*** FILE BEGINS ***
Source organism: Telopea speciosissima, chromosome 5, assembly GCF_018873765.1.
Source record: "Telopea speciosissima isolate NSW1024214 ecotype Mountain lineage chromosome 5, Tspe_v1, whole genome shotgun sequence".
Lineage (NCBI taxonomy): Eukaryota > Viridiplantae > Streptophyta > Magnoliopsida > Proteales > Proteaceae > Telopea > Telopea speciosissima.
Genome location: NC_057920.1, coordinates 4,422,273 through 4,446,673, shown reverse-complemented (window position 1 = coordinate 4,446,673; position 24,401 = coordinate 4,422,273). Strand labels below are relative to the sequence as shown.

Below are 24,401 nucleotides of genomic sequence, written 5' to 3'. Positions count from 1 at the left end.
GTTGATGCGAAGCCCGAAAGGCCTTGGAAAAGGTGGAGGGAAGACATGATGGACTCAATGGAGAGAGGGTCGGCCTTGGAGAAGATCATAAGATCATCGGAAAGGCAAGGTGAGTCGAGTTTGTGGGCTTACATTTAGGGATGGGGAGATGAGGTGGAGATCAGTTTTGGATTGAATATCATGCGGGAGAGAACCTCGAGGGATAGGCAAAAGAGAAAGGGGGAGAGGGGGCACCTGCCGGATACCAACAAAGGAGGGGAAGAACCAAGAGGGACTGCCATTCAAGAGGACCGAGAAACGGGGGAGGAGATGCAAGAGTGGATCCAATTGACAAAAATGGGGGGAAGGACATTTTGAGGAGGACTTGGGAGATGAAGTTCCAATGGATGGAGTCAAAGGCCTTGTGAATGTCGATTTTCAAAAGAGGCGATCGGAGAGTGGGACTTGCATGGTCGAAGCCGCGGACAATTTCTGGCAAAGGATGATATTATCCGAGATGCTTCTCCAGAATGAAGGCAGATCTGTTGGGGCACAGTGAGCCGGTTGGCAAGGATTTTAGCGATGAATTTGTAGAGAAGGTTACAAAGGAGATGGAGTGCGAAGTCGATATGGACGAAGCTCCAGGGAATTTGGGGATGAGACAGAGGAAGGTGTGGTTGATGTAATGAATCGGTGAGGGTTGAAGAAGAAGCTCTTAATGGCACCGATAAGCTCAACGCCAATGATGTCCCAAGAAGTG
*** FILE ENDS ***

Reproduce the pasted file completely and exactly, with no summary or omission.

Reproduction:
Source organism: Telopea speciosissima, chromosome 5, assembly GCF_018873765.1.
Source record: "Telopea speciosissima isolate NSW1024214 ecotype Mountain lineage chromosome 5, Tspe_v1, whole genome shotgun sequence".
Lineage (NCBI taxonomy): Eukaryota > Viridiplantae > Streptophyta > Magnoliopsida > Proteales > Proteaceae > Telopea > Telopea speciosissima.
Genome location: NC_057920.1, coordinates 4,422,273 through 4,446,673, shown reverse-complemented (window position 1 = coordinate 4,446,673; position 24,401 = coordinate 4,422,273). Strand labels below are relative to the sequence as shown.

Below are 24,401 nucleotides of genomic sequence, written 5' to 3'. Positions count from 1 at the left end.
GTTGATGCGAAGCCCGAAAGGCCTTGGAAAAGGTGGAGGGAAGACATGATGGACTCAATGGAGAGAGGGTCGGCCTTGGAGAAGATCATAAGATCATCGGAAAGGCAAGGTGAGTCGAGTTTGTGGGCTTACATTTAGGGATGGGGAGATGAGGTGGAGATCAGTTTTGGATTGAATATCATGCGGGAGAGAACCTCGAGGGATAGGCAAAAGAGAAAGGGGGAGAGGGGGCACCTGCCGGATACCAACAAAGGAGGGGAAGAACCAAGAGGGACTGCCATTCAAGAGGACCGAGAAACGGGGGAGGAGATGCAAGAGTGGATCCAATTGACAAAAATGGGGGGAAGGACATTTTGAGGAGGACTTGGGAGATGAAGTTCCAATGGATGGAGTCAAAGGCCTTGTGAATGTCGATTTTCAAAAGAGGCGATCGGAGAGTGGGACTTGCATGGTCGAAGCCGCGGACAATTTCTGGCAAAGGATGATATTATCCGAGATGCTTCTCCAGAATGAAGGCAGATCTGTTGGGGCACAGTGAGCCGGTTGGCAAGGATTTTAGCGATGAATTTGTAGAGAAGGTTACAAAGGAGATGGAGTGCGAAGTCGATATGGACGAAGCTCCAGGGAATTTGGGGATGAGACAGAGGAAGGTGTGGTTGATGTAATGAATCGGTGAGGGTTGAAGAAGAAGCTCTTAATGGCACCGATAAGCTCAACGCCAATGATGTCCCAAGAAGTG